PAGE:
2) Calf raises — 12 reps
Calves play a massive role in running due to the fact that the muscle contracts when pushing you from the ground. The quicker the contraction, the less time you spend touching the ground. The result is a much more efficient movement. Elite athletes spend a long time trying to speed up calf contractions, so you probably should as well.
With a weight in each hand (if you need a weight, it’s actually pretty hard without), stand with both feet on the edge of a step. Lift up onto the balls of your feet as high as you can so you can feel tension in the calves, then lower down so your heels are below the step.
3) Renegade rows — 12 reps each side
If you’re looking at core exercises, and you should be as a runner, the renegade row is one of the best. It's extremely good for balance as well.
Holding two dumbbells, get into the plank position with your shoulders directly above your wrists. Tighten your core and ensure that your head and spine are in a straight neutral position (without your hips sagging).
Without moving anything but one arm, lift the weight back as far as possible with your elbow tight against your torso. Lower for two seconds and repeat with the other arm. The most important thing here is to keep the rest of the body as still as possible. It’s really hard.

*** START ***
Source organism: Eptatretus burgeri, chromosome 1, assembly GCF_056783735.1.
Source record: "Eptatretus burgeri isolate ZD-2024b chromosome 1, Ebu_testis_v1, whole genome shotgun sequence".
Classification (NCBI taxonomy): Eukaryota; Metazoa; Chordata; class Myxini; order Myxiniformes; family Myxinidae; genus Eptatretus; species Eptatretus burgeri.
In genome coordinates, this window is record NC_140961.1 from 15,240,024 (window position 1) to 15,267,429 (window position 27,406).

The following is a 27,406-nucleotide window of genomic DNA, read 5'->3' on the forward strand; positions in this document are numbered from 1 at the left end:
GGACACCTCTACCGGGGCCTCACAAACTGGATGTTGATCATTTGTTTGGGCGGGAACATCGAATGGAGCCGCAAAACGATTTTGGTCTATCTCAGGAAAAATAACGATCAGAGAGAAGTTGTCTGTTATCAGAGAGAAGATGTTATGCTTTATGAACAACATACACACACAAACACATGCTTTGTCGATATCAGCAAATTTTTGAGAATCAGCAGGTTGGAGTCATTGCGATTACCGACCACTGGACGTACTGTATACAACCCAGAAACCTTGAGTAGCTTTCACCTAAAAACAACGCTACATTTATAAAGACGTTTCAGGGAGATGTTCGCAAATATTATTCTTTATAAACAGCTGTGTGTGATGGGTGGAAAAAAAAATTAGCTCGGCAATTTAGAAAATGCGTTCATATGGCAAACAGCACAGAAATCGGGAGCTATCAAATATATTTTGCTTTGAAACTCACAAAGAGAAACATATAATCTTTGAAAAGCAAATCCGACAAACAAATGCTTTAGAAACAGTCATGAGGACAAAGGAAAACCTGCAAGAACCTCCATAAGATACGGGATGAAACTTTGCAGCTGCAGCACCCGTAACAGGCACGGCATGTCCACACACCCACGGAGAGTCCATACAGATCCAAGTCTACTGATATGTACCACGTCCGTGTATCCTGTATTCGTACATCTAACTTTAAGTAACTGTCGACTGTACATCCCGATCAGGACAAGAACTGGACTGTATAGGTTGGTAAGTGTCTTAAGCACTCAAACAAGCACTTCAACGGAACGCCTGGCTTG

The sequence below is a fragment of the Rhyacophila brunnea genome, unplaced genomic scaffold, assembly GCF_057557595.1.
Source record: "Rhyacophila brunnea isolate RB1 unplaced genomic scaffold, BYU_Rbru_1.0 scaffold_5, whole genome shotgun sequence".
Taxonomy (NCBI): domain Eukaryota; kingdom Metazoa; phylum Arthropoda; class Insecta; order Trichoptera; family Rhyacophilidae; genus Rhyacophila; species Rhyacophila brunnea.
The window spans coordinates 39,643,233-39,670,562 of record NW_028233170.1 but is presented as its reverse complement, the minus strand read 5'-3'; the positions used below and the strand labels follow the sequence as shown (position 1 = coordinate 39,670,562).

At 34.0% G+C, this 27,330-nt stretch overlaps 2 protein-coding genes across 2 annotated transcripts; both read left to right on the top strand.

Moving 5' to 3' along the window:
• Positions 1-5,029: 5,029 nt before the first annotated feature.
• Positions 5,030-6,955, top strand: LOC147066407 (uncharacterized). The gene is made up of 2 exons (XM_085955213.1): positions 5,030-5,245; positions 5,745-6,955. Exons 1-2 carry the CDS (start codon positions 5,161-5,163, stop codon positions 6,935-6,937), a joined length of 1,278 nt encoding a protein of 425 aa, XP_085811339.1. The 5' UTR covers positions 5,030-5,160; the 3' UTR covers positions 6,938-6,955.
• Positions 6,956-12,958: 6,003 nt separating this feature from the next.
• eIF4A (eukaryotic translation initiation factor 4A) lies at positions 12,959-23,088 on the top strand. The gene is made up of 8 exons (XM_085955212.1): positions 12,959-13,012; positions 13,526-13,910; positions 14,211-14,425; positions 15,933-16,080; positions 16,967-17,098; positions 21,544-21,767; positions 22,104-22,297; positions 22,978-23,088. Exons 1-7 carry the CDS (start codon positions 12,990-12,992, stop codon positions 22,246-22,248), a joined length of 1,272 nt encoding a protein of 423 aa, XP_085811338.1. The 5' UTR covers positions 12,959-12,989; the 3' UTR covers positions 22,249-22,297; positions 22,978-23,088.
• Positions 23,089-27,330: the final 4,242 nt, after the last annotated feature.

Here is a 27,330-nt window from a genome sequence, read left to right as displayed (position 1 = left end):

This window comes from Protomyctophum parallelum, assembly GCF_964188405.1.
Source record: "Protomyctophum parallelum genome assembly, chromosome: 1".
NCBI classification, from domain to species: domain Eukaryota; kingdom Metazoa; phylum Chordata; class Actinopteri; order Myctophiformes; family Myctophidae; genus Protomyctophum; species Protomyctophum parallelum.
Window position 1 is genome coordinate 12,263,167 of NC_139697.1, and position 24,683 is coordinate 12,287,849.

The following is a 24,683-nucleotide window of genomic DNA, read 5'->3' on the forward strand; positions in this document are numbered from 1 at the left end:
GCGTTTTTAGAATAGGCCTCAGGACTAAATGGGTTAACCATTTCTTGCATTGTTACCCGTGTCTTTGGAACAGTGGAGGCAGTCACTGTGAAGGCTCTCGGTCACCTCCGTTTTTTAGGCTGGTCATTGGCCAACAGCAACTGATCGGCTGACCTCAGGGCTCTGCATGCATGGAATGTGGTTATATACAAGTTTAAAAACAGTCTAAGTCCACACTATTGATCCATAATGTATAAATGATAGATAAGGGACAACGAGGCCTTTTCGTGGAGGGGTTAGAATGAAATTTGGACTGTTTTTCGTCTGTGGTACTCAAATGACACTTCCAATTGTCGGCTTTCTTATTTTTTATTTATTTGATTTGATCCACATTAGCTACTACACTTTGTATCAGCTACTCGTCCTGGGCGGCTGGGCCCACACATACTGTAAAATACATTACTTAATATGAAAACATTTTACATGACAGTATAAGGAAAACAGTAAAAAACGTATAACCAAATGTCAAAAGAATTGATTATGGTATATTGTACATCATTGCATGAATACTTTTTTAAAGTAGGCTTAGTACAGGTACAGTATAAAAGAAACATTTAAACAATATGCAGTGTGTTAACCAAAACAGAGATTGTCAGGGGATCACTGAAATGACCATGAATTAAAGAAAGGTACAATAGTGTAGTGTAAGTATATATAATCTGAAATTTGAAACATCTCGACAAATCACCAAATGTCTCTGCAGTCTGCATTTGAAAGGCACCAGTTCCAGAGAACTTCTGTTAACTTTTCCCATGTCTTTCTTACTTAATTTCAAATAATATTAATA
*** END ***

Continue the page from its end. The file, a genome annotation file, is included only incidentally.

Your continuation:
4) Side Plank Leg Lift — 45 seconds each side
Running, as you’re probably aware, tends to go in a straight line forwards. However, it's still worth working the muscles not associated with that movement. Side planks will help build your core and leg muscles on the outside of the body. Which are important for stability and running efficiency.
Lie down on your side with your elbow on the ground. Maintaining a straight line from your head to your feet. With your core tight, hold the position until the allotted time is up. Too easy? Lift up your outside leg for an extra workout (and a focus on the leg muscles).
5) Pistol Squat — 10 reps
Okay, the pistol squat is really tough. It’s essentially a squat on one leg. But with great effort comes great benefits, and the pistol squat has many. Not only will it build your leg strength significantly, but the fact that you’re balancing on one leg means that you’re working a load of stabilisation muscles. It also means that you’re helping to correct any imbalances across both legs.
With one foot on the floor, lift the other leg forwards and lower your body, ensuring that your heel stays on the floor for the whole time. If that’s too hard (it probably will be), use a step or a bench and drop to a seated position.
Variation 1 (Advanced):
Variation 2 (Beginner):
6) Air Squats — 20 reps
A fancy name for a jumping squat, but the addition of the plyometric jump means you get a much better (harder) workout that’s a lot more functionally related to running.
Stand with your feet hip distance apart and your arms facing forward. Squat down whilst keeping your head and back as straight as possible and knees behind the toes. Aim to get your thighs parallel to the ground (or as best as you can). Push up through the heels to launch yourself into the air.
So there you have it. If you want to become a better runner, take some time out of running and head to the gym!
You can view the other posts in our Ultimate Lunchtime Workouts series below: